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What happens when you make a rookie mistake?

I'll illustrate it with my experience yesterday. I finally got around to replacing the alternator on my '95 Ford pickup yesterday. While I had the belt off, I didn't bother to check the condition of my tensioner pulley. So with what was a 15 minute repair, I was off to the gas station to top off the tank and go for a short ride. 


Three miles later I round a corner only to hear a thump as I round it. A quick check of my gauges, and I immediately realized that I threw my belt. I pull over, call my wife and make a quick call to the local O'Reilly to see if they have my belt. They do. Deb pulls up, takes me to the auto parts store, I get the belt, we return, I install it and shut the hood. Well..sort of. It will only catch the safety latch. So now during the three mile drive home I am praying that I don't go into a strong wind, or some boy racer passes me in the opposite lane at breakneck speed. This has happened before so I know the drill. 


I am now reaching through the grill with my 1/4"ratchet a quarter turn at a time to release the latch assembly. When I say I know the drill, I should have said on to rookie mistake number two. When this happened before, inexplicably the latch bolts worked loose and misaligned enough that the hood would neither open nor close. Now, fifteen years ago, did I bother to maybe put a little blue thread locker on the bolts? Of course not. That would have been 30 seconds more out of my time. I most certainly did this time. 


So now, after FINALLY getting my hood back up and the latch aligned (and bolts now coated with blue threadlocker), I see what shredded the perfectly good belt. The pulley on my tensioner looked like it had been through a meat grinder (I guess the plastic just got brittle with age because I use the 3/8" drive hole that Ford was generous enough to cast into the tensioner assembly). Now I am BACK at O'Reilly for a pulley.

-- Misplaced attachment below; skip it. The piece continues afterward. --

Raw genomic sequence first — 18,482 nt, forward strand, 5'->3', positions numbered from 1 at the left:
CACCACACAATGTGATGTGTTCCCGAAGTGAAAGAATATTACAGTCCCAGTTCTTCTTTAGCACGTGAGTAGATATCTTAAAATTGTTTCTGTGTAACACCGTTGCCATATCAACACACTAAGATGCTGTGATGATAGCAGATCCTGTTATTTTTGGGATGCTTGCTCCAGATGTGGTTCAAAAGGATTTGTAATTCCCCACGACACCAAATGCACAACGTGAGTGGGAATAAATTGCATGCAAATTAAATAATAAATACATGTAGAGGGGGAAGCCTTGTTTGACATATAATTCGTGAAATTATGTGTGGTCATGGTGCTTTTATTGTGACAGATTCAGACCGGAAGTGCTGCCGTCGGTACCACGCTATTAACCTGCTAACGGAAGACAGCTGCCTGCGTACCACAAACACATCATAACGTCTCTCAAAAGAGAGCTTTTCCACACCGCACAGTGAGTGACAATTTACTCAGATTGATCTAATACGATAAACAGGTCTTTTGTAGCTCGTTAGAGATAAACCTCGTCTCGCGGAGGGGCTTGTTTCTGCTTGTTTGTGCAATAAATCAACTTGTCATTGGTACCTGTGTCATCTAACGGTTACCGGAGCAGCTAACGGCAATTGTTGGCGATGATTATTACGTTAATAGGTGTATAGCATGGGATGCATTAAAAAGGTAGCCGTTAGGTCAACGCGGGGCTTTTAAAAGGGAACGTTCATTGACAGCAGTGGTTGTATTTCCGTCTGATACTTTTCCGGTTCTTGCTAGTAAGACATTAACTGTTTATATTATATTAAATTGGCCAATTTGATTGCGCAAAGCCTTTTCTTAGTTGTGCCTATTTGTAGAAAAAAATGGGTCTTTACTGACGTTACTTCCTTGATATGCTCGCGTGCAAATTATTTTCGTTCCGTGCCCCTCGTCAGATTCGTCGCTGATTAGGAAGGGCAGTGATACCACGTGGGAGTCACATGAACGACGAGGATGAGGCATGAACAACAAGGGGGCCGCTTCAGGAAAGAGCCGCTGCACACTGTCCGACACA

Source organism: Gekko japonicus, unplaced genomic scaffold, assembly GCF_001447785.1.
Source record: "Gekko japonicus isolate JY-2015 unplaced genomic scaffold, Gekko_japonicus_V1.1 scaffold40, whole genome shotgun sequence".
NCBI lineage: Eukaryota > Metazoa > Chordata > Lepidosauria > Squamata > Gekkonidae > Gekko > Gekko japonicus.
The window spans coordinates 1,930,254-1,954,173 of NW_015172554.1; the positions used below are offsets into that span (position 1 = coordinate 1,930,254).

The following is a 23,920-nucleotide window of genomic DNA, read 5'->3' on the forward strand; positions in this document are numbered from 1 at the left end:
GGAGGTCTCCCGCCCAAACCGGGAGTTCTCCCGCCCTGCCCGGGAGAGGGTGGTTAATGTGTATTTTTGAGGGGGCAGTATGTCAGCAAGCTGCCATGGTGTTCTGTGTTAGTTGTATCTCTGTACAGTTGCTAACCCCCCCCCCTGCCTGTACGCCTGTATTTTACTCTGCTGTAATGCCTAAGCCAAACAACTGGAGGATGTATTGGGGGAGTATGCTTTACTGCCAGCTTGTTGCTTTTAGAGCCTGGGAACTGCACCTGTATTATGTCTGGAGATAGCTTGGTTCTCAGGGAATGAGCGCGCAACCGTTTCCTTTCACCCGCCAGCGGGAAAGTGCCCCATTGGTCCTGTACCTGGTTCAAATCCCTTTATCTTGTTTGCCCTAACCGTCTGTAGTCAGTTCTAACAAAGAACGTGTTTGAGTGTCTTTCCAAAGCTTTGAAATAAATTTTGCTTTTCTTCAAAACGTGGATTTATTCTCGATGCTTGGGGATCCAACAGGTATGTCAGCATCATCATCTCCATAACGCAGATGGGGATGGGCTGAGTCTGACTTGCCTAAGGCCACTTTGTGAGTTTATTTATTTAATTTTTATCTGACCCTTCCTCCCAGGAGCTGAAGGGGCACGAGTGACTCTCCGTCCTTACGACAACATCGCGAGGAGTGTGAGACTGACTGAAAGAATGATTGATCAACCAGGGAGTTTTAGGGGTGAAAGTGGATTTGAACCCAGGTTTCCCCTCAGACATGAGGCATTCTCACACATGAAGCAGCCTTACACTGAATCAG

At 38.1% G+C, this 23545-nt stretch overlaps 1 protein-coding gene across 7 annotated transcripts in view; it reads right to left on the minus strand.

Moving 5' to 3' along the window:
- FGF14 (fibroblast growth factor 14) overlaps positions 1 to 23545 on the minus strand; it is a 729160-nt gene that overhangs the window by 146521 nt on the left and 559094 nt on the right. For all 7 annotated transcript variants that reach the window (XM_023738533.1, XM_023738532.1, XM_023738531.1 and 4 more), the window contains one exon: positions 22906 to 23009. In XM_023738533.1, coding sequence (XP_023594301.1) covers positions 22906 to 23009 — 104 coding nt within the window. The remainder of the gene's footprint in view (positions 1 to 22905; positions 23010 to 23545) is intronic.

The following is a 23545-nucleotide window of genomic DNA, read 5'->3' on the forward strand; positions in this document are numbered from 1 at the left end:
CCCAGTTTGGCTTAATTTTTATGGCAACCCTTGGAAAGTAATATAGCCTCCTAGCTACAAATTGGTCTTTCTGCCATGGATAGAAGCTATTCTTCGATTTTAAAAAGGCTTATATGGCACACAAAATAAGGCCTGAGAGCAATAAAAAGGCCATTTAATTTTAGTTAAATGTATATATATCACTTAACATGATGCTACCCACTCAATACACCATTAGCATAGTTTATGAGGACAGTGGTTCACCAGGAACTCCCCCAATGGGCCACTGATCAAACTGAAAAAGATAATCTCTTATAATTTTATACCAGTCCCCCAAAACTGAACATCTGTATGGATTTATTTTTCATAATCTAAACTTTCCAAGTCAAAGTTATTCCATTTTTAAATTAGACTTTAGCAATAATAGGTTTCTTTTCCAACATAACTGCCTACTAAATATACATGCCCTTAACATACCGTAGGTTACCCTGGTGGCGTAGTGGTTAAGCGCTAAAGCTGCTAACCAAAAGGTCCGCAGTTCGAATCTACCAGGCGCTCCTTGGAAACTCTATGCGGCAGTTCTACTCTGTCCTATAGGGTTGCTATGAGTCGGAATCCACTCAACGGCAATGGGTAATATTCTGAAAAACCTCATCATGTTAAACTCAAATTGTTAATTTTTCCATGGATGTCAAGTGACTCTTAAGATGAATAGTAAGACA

So to recap: Not doing a simple observation of my pulleys, and not using threadlocker on my hood latch bolts  15 yrs. ago turned a fifteen minute R&R into an afternoon. All from rookie mistakes. LESSON LEARNED!!!!!

Community Manager

Never thought about having threadlocker on hood latch bolts, I had the same problem and needed a new (well, used) latch to make it work again. 


Funny thing about the tensioner pulley: I hate to admit it but I learned a lot about working on cars from the people that worked at O'Reillys and AutoZone.  They (esp AutoZone) sometimes try to upsell me on a new tensioner or tensioner pulley when I'd change an alternator. I fell for it once, but after that I always spin the pulleys when the belt is removed to ensure they are working as they should.  And, just last year, I had to change an idler pulley when it failed the test!  So I guess it's a good thing they taught me to check the pulley. 




I looked, but didn't bother to spin it. If I had, I would have seen how chewed up it was.

Advanced Driver

I think anyone who claims they haven’t been there is lying. 


My first stereo install in my 1986 VW GTI. Dash trimmed to make it look factory new, custom front to rear fader hidden in console cubby, wires soldered in place. The moment of truth, I turn the dial and glorious sound fills my garage. Except. I don’t have the key in the ignition, it’s in my pocket. I had wired the head unit to a permanent hot wire! 


Don't feel bad. I helped a friend in high school install an amp. When he asked me if he should use the radio fuse for power is replied, "Sure. Should be fine." I think you can guess the results.


"I'm sure this plywood is strong enough" came to mind. His ankle looked like he'd been in a bear trap.